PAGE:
I know for a lot of people, especially families with small kids, the idea of hiking or going outdoors can be intimidating, especially if you never did it as a child or if you grew up in the city. If you’ve ever wanted to adventure, explore, and have fun in the outdoors, but aren’t sure how, I can’t recommend National Trails Day enough. It is great way to get out there in a safe and fun way, with experienced people who want to share their knowledge with you, no matter your experience level.
For seasoned hikers, National Trails Day can be really rewarding because we can start off the summer right by volunteering to work on the trails that we’ll be using later in the summer. By volunteering at National Trails Day events, we have a chance to spruce up trails, give back, and put a little love and sweat into something that we care so much about. Later this summer, when we finally do hit the trail, it’ll feel good to walk past a spot that we worked on and know that we contributed to making a little part of the world a better place.
So whether you’re curious about what this whole nature thing is about or you’re already an outdoors junkie, chances are there is a National Trails Day event tailored to your interest. There are gear demos, guided plant and wildlife hikes, wilderness skills and training—and it’s all free.
Although National Trails Day has passed, there are National Trails Day events all through June.
The Adventure Sports Podcast is an interview-based hour long, Colorado-based podcast that tells stories about all sorts of outdoor adventures. I had a lot of fun taking a break from my Denver-Colfax urban thru-hike to sit down with Travis from the podcast and talk about hikes, projects I’m working on, and why I love hiking.
I’m finally getting around to writing up about some hikes in 2014, and one of the most memorable happened on a cold, rainy mid-October day in Central Oregon. I was visiting my good friend, Whitney “Allgood” LaRuffa, and our original plan had been to hike the Timberline Trail, but 50 mph winds and rain that resulted in swelling of Big Sandy River and the other creeks made us change our minds to the good-in-any-weather Opal Creek Wilderness: the largest intact stand of old growth trees (500-1,000 year old trees are not uncommon) in the Cascades.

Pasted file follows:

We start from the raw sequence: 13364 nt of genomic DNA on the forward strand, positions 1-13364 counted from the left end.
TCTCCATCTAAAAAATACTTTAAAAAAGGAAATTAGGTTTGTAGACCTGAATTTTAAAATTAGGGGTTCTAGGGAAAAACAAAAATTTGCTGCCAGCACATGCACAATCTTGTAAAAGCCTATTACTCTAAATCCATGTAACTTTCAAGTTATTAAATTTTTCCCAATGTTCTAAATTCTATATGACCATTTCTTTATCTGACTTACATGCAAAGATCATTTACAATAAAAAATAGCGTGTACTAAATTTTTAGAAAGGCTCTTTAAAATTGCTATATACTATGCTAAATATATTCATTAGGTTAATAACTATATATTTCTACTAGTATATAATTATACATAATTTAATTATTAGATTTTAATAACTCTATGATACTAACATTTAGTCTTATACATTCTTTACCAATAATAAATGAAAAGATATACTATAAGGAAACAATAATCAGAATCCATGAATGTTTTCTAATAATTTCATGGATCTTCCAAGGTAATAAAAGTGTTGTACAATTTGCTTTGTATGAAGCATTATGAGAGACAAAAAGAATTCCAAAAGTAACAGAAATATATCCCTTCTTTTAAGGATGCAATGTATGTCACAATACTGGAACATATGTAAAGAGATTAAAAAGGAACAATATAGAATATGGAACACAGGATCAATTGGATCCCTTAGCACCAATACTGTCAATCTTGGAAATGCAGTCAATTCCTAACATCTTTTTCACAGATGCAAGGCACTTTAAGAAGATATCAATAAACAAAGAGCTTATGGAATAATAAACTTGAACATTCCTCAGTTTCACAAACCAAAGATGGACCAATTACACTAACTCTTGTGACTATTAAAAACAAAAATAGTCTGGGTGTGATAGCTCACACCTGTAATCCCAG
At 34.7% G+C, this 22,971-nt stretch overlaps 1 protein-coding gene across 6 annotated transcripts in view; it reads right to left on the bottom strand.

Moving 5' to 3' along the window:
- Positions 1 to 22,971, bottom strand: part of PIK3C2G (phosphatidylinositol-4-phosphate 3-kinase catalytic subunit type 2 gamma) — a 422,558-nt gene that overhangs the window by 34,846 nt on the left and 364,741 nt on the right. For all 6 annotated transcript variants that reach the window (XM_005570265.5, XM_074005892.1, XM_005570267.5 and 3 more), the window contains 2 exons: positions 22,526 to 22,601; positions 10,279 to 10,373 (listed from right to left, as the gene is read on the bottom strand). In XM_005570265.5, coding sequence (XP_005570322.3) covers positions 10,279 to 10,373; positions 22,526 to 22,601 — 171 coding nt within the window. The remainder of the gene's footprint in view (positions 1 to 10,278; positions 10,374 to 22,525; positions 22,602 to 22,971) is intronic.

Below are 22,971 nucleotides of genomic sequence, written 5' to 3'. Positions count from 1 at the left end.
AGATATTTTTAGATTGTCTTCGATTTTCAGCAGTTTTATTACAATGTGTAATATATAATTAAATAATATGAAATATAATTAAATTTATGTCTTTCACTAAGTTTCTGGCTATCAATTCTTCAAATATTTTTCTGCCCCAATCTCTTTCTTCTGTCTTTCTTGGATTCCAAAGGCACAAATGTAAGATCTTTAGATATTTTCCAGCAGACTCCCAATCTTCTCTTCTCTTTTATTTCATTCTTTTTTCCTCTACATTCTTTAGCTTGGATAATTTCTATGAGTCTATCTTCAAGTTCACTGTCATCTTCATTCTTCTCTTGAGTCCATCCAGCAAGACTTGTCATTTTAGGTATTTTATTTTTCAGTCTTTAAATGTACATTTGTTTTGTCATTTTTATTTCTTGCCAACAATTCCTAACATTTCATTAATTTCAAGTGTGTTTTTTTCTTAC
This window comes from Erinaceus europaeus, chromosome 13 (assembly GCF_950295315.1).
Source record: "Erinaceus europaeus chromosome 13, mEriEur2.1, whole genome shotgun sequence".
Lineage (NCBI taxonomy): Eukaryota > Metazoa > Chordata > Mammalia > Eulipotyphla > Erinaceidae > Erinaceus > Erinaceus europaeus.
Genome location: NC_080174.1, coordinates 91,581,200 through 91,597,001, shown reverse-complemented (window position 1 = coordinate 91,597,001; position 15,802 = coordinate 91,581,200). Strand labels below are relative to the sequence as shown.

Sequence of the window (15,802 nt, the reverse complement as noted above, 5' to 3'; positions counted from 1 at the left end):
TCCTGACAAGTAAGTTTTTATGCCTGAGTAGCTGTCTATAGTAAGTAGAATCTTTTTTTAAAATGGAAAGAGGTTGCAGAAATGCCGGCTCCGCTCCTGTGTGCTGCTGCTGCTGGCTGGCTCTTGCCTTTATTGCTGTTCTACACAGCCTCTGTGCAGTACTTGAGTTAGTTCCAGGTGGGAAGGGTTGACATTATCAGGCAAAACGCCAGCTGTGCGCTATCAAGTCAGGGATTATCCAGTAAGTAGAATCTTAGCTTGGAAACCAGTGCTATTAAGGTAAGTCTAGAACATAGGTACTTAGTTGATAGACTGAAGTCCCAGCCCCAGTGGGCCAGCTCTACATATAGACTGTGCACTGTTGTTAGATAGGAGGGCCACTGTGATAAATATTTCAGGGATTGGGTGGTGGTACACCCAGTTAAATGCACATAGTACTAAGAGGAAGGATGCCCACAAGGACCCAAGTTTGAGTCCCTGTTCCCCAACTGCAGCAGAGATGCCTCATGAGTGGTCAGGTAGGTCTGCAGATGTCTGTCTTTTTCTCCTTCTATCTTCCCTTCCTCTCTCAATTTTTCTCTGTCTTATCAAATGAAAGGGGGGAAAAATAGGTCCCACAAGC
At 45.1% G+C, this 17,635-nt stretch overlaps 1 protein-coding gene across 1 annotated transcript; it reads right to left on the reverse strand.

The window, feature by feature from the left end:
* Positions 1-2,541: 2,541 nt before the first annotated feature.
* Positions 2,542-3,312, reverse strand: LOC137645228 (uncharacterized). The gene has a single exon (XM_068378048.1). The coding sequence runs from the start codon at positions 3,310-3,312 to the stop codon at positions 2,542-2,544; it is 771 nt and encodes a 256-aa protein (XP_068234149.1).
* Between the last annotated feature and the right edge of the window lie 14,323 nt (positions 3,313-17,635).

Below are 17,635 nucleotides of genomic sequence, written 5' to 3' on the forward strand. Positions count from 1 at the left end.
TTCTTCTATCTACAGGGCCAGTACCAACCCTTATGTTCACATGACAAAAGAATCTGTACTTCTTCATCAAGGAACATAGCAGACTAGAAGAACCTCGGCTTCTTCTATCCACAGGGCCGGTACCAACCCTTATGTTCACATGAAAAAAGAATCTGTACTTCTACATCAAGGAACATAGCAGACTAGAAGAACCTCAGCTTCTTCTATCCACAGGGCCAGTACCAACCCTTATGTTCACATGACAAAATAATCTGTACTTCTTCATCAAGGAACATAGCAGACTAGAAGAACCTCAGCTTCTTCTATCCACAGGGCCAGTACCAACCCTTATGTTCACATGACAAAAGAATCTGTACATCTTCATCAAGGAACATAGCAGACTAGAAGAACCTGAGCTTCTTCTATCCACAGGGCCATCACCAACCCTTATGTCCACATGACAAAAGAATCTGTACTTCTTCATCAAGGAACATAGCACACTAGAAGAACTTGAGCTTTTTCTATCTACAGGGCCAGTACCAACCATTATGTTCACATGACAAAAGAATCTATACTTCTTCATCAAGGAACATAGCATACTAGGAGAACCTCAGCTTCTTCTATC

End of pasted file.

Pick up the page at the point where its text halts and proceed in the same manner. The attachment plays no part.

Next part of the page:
When we pulled up to the Opal Creek trailhead, the parking lot was fairly crowded—with good reason. The trail itself starts with three miles of wide, family-friendly, easy-graded former gravel road to a rustic, adorable eco-friendly camp (the Opal Creek Ancient Forest Center) that provides organic, vegetarian meals and adorable housing. For those with kids or family members who want to overnight in the woods, but don’t want a long hard walk or to carry a backpack, the hike to the Center may be the most perfect overnighter in the world.
On the way to the camp, we passed multiple brilliant blue swimming holes and cascades that would have begged a swim had it not been October. Not far from the Opal Creek camp is Opal Pool, a turquoise cascade, with an ideally placed bridge over it to take photos.
Though I knew Opal Creek would be beautiful, what intrigued me the most about the Opal Creek Wilderness was its history. Two miles up the trail at Jawbone flats, hikers walk past remnants of an old milling plant. It’s humbling to look at these huge metal forces of manmade-ness standing alongside the forest, which is slowly taking over the old plant. Together, they give a beauty to Opal Creek that is haunting.
The most striking history of Opal Creek, though, is its battleground status during the logging debates of 1990s. In 1993, a logging company applied for a permit with the Forest Service to log old growth forest in Opal Creek area. Environmentalists, in protest, chained themselves to trees and lived in trees.